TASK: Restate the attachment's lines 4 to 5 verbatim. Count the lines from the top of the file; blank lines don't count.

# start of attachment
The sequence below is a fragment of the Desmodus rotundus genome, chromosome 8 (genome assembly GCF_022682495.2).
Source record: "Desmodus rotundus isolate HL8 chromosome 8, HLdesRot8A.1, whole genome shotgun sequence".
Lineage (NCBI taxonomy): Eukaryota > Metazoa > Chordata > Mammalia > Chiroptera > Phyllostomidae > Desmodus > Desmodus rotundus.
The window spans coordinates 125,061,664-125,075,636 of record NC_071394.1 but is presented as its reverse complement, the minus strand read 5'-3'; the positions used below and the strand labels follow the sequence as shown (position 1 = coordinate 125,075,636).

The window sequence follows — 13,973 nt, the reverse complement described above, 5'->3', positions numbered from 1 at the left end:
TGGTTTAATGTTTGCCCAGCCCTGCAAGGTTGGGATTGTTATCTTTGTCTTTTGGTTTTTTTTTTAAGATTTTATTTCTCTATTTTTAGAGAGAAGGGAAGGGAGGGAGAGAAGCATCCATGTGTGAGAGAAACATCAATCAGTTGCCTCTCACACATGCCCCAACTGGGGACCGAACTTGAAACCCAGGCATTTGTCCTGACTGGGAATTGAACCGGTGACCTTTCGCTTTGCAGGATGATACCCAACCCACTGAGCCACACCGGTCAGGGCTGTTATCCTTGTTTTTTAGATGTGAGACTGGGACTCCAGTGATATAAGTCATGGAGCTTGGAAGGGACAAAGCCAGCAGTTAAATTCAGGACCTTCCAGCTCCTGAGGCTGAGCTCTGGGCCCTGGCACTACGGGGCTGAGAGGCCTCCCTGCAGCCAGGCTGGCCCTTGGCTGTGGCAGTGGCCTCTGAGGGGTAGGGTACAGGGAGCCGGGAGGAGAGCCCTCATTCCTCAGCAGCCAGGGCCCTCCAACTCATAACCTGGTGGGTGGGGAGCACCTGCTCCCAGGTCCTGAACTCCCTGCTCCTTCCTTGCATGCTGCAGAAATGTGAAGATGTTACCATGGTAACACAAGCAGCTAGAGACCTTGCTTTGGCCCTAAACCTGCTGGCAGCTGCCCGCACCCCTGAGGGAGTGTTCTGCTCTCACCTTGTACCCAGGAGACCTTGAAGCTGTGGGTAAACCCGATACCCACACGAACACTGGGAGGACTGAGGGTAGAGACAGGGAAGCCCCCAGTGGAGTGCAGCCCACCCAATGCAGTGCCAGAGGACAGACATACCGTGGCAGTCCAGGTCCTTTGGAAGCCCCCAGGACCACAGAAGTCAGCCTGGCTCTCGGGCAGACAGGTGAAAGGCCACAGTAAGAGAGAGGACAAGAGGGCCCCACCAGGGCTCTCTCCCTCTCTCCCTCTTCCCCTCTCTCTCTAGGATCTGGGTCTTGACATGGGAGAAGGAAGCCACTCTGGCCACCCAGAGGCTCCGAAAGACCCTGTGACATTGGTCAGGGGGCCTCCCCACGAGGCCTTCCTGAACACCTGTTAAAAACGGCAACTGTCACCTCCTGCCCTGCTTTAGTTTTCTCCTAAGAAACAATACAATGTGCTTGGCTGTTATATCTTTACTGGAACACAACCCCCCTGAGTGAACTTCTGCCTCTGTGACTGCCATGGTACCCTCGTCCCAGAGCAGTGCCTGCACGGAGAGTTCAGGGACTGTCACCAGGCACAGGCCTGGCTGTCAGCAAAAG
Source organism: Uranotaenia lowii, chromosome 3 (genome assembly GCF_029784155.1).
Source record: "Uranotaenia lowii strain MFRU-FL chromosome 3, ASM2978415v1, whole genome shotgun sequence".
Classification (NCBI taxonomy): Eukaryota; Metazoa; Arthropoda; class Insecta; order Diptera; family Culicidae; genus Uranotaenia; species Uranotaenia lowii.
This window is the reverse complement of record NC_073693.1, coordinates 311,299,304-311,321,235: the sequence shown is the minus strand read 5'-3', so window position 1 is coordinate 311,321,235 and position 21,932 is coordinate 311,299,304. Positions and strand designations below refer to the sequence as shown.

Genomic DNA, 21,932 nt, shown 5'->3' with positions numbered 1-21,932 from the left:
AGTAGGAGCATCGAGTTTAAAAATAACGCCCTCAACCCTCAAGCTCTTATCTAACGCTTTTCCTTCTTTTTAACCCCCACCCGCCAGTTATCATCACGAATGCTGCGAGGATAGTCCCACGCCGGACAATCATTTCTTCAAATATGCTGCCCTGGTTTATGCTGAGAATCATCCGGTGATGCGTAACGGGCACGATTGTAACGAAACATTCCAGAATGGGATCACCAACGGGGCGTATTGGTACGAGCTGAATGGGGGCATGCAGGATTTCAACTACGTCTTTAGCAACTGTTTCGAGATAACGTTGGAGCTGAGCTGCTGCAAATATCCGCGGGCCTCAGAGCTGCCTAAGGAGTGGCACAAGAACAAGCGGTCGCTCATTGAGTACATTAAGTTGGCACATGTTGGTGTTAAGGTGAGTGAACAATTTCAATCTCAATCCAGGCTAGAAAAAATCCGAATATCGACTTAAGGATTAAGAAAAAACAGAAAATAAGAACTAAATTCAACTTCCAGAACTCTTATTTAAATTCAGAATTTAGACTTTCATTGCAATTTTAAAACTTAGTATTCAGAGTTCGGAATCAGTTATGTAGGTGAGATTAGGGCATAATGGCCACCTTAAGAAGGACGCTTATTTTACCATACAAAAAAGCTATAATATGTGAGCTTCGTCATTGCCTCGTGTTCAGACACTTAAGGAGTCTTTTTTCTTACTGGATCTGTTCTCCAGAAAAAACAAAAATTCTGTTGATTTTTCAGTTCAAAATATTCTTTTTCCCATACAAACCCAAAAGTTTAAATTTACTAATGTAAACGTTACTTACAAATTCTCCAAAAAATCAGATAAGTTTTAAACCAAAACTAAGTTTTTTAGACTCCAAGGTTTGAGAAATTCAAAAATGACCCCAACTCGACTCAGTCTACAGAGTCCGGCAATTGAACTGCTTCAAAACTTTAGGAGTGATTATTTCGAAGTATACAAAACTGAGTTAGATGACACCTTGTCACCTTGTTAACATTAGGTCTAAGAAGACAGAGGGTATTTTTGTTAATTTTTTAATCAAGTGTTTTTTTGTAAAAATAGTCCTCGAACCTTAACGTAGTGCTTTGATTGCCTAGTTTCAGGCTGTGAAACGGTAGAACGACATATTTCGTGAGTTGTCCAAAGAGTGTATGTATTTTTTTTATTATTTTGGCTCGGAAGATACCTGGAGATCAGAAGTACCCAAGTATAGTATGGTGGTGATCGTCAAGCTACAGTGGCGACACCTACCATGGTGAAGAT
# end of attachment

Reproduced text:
The window spans coordinates 125,061,664-125,075,636 of record NC_071394.1 but is presented as its reverse complement, the minus strand read 5'-3'; the positions used below and the strand labels follow the sequence as shown (position 1 = coordinate 125,075,636).

The window sequence follows — 13,973 nt, the reverse complement described above, 5'->3', positions numbered from 1 at the left end: